Preparing for and responding to the impacts of climate change – a process termed “adaptation” – is now essential. Yet it also remains crucial to reduce greenhouse-gas emissions: to rely on adaptation alone would lead to a level of climate change to which we can no longer adapt, or only at very high social, economic and environmental costs.
The Bali Action Plan, agreed on by climate negotiators in 2007 at the UN climate conference in Bali, gives equal weight to adaptation and emission reduction, and launched a process “to reach an agreed outcome and adopt a decision” at the climate conference in Copenhagen in 2009. In the event, there was no agreed outcome. Instead there was the Copenhagen Accord, a non-binding political declaration that has considerably less substance on adaptation than the Bali Action Plan.
The Bali Action Plan signals that there should be finance available to enable developing countries to adapt and develop sustainably. The Copenhagen Accord does set targets for financial support, but it skirts this crucial link between adaptation and development, and the issue is far from resolved.
Development decision-making increasingly takes climate change into account. For example, in an area likely to face more intense rainfall, water managers might fit a drainage system with bigger pipes when replacing old ones. Or, where drought is predicted to increase, farmers might be advised to choose crops better suited to dry conditions.
However, adaptation is not only about technological solutions. To fully “mainstream” (integrate) adaptation into development, measures are needed that tackle the underlying factors creating vulnerability to climate change. A more robust strategy would involve coordinated measures including education, crop diversification, pest management and rainwater harvesting. Furthermore, a poor rural household is more likely to use these options if it has a literate family member, access to capital through local financial institutions and functioning social networks, and if it can hold policymakers accountable.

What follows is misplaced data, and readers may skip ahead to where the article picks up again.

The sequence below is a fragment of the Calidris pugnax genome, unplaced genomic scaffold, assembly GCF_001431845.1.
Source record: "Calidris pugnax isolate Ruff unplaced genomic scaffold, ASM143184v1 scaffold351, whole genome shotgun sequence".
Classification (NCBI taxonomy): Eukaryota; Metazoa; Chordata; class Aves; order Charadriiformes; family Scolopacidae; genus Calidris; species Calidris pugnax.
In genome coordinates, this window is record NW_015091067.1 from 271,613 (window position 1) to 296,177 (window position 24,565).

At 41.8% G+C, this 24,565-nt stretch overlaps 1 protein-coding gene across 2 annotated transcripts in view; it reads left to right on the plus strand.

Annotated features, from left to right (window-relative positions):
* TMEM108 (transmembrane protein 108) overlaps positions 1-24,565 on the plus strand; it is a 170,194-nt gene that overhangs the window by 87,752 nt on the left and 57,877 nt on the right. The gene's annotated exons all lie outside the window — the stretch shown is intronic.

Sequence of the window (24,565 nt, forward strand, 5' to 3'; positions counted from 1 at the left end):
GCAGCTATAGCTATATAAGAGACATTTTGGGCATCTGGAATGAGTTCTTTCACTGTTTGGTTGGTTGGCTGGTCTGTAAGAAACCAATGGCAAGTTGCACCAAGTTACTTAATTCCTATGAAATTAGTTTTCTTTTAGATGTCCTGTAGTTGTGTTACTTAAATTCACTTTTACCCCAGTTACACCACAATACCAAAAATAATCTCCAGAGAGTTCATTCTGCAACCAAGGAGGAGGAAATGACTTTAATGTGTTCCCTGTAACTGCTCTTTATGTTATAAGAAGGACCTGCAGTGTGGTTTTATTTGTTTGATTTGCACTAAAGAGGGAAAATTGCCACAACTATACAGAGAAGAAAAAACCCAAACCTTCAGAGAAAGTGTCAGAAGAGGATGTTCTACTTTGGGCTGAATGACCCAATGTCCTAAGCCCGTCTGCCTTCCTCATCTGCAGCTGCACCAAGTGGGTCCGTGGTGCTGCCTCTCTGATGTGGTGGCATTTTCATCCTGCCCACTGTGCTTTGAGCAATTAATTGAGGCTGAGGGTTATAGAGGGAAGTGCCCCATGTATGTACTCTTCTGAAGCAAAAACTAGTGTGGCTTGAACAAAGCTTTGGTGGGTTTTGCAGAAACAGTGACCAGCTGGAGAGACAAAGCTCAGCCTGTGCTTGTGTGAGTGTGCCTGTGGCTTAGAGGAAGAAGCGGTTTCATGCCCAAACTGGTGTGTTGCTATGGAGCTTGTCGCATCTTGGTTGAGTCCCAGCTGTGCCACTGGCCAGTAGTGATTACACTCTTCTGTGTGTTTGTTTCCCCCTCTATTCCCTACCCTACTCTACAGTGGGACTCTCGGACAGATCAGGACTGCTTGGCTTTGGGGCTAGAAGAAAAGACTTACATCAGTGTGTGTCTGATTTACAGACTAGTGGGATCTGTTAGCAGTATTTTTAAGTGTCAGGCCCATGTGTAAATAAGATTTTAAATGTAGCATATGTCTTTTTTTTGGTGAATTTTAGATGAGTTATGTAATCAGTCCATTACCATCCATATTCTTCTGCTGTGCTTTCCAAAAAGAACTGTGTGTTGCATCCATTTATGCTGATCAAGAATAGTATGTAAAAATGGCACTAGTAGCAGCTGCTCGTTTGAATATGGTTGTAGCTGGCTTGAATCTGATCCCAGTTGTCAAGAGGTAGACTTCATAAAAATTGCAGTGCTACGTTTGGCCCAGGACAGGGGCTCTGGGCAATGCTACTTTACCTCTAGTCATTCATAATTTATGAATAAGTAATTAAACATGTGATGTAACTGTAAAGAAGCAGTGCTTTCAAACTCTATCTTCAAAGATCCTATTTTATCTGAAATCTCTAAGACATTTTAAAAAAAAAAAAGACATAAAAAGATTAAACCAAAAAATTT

From this perspective, mainstreaming adaptation into development makes sense because both contribute to human security. But from a climate-policy perspective, mainstreaming creates a dilemma, because financing for adaptation and for development is managed separately.
An obvious argument for mainstreaming is that it is more efficient than adaptation measures designed, implemented and managed separately from development planning and decision-making. However, developing countries are concerned that mainstreaming is a ploy by rich countries to dodge their commitment to provide “new and additional” funding for adaptation. The suspicion is that, by seeking “synergies” between adaptation and development, rich countries will absorb the cost into their aid budgets. These concerns are fuelled by the fact that the money currently available for adaptation is only a fraction of the estimated investment needs in developing countries. Moreover, only a few rich countries have achieved their repeated commitment to provide Official Development Assistance (ODA) equal to 0.7% of their gross national income.
A second, related concern is that mainstreaming could divert any new and additional funds for adaptation into more general development activities, which would make it more difficult to evaluate the benefits of the funds in terms of climate change. And a third worry is that if adaptation finance were combined with or part of ODA, it would allow rich countries to impose conditions on the use of adaptation finance, which should be a country-driven process.